The late tiger popularly known as Prince had made the Mulapura waterhole a favourite cooling off destination. Hoping to catch a glimpse of him, our safari jeep and it’s occupants decided to wait there.
Across the waterhole at a distance, I spotted a crested serpent eagle perched on a bamboo branch. Because it was not an uncommon sight and neither an uncommon bird, I almost gave it a dismissive wave.
The movement of another bird had caught my eye! A jungle crow had perched itself on a lower branch. Wondering how the eagle would react, I kept my eyes on the scene through the telephoto lens.
Action unfolded almost immediately! The crow began harassing the eagle with continuous attempts of flying into the eagle. The eagle responded by opening its wings and following every movement of the crow. This went on for almost a minute and finally, when the eagle had enough, it took off from the scene.
It was only then I realised what was actually going on. As the eagle flew, I noticed something hanging off its leg…a snake. The serpent eagle had hunted a snake which was clutched in its powerful talons. Sensing an opportunity, the crow tried bullying the eagle to steal its meal. Warding off all attempts of the crow, the eagle decided to take its snack away and eat it someplace safe!
Visiting forests is not all about big cats. Drama like this makes makes an uneventful safari an exciting experience.
Around the same time last year, I was in Ranthambhore Tiger Reserve, as part of my backpacking trip which included Jodhpur, Jaisalmer and Jaipur. It also happened to be my second visit to this picturesque tiger reserve.
Few drives into various zones in Ranthambhore had not yielded any big cat sighting yet. Knowing that we had good a chance of tiger sighting in the Rajbagh lake zone, we set out with renewed energy that morning. An ever enthusiastic Nagendra Ji kept our spirits high and at the same time was keeping watch for pug marks and tiger trails. Alarm calls, fresh pug marks and exchanging information from other jeep drivers/guides led us nowhere!
As Nagendra Ji instructed the driver to take a narrow track and drive along that route, I eased back into my seat and was soon lost in my own world. Halfway journey into my dreamworld, the jeep eased to a stop. While all the occupants were off their seats, my dreamy self tilted to the right inspecting what had caused this interruption! Yeh toh Arrowhead hai! An excited Nagendra Ji called out!
For the next thirty minutes, she yawned, laid down, posed for the camera and also did a brief cat walk leaving us immensely satisfied. The rest of the day was spent only reminiscing the sighting.
Scattered drops of water falling out from the sky disappeared into the baked safari track, leaving no trace. The summer had taken its toll on Bandipur with most of its waterholes in a pitiful state. Looking up, I wondered, is there any respite for the jungle from this heat?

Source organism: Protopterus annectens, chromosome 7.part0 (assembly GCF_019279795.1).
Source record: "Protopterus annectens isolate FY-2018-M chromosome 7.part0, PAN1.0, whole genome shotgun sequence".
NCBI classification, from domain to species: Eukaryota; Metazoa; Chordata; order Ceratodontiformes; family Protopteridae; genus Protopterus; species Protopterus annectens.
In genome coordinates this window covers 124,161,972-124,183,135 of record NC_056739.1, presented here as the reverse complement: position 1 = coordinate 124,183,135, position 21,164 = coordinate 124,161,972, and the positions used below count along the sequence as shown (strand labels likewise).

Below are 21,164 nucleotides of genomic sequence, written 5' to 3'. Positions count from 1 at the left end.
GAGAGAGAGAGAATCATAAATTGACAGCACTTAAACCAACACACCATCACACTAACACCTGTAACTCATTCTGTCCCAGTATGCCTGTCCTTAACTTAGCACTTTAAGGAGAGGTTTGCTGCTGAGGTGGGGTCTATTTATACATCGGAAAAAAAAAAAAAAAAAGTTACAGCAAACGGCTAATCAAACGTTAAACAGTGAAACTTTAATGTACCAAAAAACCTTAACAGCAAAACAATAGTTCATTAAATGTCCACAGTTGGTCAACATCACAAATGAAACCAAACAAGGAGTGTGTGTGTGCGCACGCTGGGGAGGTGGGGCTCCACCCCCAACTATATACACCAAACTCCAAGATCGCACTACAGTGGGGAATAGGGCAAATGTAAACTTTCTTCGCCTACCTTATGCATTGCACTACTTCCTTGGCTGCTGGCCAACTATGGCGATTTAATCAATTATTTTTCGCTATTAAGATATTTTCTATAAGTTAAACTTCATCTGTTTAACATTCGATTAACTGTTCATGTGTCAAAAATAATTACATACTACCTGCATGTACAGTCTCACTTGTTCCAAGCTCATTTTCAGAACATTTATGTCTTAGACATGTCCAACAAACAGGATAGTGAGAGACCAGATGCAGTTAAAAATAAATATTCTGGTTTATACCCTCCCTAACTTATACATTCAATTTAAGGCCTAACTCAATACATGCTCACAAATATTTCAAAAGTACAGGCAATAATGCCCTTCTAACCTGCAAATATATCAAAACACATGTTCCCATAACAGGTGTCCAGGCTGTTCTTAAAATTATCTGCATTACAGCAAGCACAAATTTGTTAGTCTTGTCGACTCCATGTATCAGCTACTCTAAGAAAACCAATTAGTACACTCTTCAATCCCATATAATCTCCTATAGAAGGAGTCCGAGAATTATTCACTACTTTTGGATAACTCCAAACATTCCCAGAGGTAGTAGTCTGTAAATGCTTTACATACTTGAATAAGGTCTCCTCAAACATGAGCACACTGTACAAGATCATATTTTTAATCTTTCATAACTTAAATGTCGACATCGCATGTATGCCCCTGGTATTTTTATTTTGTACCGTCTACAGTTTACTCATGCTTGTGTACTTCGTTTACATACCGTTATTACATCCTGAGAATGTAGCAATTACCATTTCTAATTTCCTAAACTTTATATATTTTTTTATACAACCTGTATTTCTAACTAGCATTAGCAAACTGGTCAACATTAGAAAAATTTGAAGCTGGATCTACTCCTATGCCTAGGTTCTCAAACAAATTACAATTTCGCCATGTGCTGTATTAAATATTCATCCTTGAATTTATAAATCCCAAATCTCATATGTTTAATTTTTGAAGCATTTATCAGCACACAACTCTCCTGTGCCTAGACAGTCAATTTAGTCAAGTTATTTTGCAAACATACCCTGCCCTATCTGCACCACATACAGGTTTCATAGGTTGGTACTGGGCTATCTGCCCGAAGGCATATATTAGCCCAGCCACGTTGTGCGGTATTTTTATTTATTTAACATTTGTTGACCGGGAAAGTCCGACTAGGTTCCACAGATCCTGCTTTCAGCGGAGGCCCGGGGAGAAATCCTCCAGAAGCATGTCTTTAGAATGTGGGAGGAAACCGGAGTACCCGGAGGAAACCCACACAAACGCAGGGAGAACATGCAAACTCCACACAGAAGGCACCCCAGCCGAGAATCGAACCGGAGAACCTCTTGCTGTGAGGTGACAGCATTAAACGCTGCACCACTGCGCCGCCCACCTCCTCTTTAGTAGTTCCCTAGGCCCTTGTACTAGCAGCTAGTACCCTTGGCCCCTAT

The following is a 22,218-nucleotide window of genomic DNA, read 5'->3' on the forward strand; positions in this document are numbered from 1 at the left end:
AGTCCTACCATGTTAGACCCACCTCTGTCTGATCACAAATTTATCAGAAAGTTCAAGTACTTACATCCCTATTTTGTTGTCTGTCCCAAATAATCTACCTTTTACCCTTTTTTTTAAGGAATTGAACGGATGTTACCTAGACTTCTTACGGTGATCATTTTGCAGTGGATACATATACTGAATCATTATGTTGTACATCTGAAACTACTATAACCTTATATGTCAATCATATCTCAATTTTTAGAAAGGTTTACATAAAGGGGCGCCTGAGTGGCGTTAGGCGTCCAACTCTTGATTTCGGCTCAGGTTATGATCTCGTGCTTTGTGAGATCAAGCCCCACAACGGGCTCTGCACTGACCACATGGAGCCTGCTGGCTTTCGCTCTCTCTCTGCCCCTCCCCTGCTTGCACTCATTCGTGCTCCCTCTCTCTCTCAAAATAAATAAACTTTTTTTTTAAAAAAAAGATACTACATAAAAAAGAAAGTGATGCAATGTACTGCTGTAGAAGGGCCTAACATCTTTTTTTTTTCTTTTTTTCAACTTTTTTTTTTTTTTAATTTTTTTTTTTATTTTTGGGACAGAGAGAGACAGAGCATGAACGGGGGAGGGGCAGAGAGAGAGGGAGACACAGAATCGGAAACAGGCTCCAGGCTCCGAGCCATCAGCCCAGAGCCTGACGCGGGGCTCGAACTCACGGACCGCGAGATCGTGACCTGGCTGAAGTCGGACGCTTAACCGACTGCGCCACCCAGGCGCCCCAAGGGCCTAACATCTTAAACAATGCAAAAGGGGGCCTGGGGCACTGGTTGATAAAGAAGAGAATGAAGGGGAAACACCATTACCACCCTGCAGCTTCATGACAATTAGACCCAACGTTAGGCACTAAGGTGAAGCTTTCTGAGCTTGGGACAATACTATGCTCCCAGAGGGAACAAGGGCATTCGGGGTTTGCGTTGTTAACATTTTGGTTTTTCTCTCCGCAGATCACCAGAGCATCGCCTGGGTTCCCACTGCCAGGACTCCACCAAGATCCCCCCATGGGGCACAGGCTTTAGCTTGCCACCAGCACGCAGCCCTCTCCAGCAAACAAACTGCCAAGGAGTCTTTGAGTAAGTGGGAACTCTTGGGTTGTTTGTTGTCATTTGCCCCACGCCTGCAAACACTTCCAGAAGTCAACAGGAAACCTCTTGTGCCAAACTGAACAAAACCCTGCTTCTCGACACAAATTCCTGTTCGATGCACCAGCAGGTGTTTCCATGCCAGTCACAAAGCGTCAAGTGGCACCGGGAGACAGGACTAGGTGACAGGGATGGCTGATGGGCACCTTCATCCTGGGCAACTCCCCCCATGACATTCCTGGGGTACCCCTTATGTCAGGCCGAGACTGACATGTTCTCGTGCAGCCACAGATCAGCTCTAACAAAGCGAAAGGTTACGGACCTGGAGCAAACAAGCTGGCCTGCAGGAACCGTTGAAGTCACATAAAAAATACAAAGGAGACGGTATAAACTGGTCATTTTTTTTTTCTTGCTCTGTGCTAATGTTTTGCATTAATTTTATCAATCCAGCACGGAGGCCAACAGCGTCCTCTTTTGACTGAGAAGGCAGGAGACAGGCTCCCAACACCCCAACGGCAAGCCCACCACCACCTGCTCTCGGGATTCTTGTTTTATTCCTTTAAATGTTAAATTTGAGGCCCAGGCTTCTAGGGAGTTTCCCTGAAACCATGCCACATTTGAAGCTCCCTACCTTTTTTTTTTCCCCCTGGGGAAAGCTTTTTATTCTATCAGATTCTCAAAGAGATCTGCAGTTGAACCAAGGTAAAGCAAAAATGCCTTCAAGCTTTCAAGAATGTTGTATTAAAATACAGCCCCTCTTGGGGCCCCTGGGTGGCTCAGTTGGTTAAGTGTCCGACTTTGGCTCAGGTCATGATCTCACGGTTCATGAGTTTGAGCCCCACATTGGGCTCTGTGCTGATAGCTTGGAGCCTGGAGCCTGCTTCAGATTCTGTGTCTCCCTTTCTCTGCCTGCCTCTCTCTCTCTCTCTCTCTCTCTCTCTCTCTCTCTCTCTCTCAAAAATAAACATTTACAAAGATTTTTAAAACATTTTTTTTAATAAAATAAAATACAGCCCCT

It was as if someone above was listening to me! An hour into the drive and the scorching sun finally hid behind dark clouds, claps of thunder pierced through the forests, heavy drops of water landed with a splash and soon we welcomed rains. As we took cover and quietly rejoiced, the forest was turning a new leaf and someone was going to proclaim himself King!
Continuing on our safari, we passed many puddles of water and our driver-guide had to carefully negotiate the slippery track. Few hundred yards ahead, a huge male tiger walked on to the track and occasionally went about, scent marking his territory. Watching all this in the drizzle, we decided to inch closer. Sensing the proximity, he turned around and gave us a deadly stare!
At that moment, everything including the rain stood still! It was as if Lord Indra himself had stopped the rains and silenced the thunder to announce the arrival of the new King!
A week in Corbett hadn’t borne any fruit (read tiger sightings). The highlight of the trip so far had been a wonderful sighting of the very rare Leopard Cat, Common Green Magpie and a Collared Falconet! All three of course in the Dhikala region. Sightings in Bijrani had been poor and the jungle trips were ending in disappointments.
Wrapping ourselves in multiple layers including thermals, we set out yet again for the morning drive in peak winter. The bone chilling cold was only starting to leave as soft light shone through the sal trees. The gorgeous winter sun turning everything into gold that morning.
Driving past the barsaati nullahs (watercourse that flows during rains), Dhasmanaji guided the gypsy onto a track leading to a waterhole. Pramod jumped in excitement and pointed ahead…Tiger! Over a hundred feet away, a flash of orange and black disappeared from the road side into tall grass.
Rushing forward to the spot, there was no sign of the tiger. We backed up and waited by the side of a barsaati nullah, in hope that it would reappear. Minutes later, there was a rustle in the thick grass, soft cautious steps approaching us and then she emerged. The gorgeous morning light enhanced the beauty of this young lady and we shutterbugs finally had an overwhelming sighting.
Cool breeze passes by as I sit by the backwaters in the dead of the night. Beside me, a couple of friends cast their imaginary fishing lines, and enact a struggle as if they had caught an African catfish (an invasive species). My thoughts wander toward the evening safari during which we narrowly missed the Black Panther.
Many such memories from various jungles came flashing back as I sat by the banks. Narrow misses, close encounters and no sightings in game drives are common in a wild life enthusiast’s days. All of these experiences penned down, one story at a time in the blog. A year gone by since it’s inception and I have somehow managed to post 52 photoblogs.